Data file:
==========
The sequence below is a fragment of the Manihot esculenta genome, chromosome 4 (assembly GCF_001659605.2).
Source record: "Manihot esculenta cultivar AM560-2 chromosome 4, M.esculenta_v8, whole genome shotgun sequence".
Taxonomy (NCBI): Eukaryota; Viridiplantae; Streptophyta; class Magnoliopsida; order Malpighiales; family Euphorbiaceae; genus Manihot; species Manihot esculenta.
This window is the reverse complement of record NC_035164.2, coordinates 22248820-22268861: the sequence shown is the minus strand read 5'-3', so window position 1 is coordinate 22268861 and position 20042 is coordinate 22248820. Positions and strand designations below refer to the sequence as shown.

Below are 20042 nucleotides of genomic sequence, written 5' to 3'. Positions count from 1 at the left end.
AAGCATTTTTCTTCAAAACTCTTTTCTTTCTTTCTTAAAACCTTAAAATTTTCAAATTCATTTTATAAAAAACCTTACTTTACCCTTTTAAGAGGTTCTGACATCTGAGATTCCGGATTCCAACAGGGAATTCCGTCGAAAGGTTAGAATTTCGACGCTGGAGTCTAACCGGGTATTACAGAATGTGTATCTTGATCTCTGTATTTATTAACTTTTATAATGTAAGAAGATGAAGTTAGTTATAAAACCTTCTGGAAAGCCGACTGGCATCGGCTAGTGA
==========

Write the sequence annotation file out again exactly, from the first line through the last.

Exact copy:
The sequence below is a fragment of the Manihot esculenta genome, chromosome 4 (assembly GCF_001659605.2).
Source record: "Manihot esculenta cultivar AM560-2 chromosome 4, M.esculenta_v8, whole genome shotgun sequence".
Taxonomy (NCBI): Eukaryota; Viridiplantae; Streptophyta; class Magnoliopsida; order Malpighiales; family Euphorbiaceae; genus Manihot; species Manihot esculenta.
This window is the reverse complement of record NC_035164.2, coordinates 22248820-22268861: the sequence shown is the minus strand read 5'-3', so window position 1 is coordinate 22268861 and position 20042 is coordinate 22248820. Positions and strand designations below refer to the sequence as shown.

Below are 20042 nucleotides of genomic sequence, written 5' to 3'. Positions count from 1 at the left end.
AAGCATTTTTCTTCAAAACTCTTTTCTTTCTTTCTTAAAACCTTAAAATTTTCAAATTCATTTTATAAAAAACCTTACTTTACCCTTTTAAGAGGTTCTGACATCTGAGATTCCGGATTCCAACAGGGAATTCCGTCGAAAGGTTAGAATTTCGACGCTGGAGTCTAACCGGGTATTACAGAATGTGTATCTTGATCTCTGTATTTATTAACTTTTATAATGTAAGAAGATGAAGTTAGTTATAAAACCTTCTGGAAAGCCGACTGGCATCGGCTAGTGA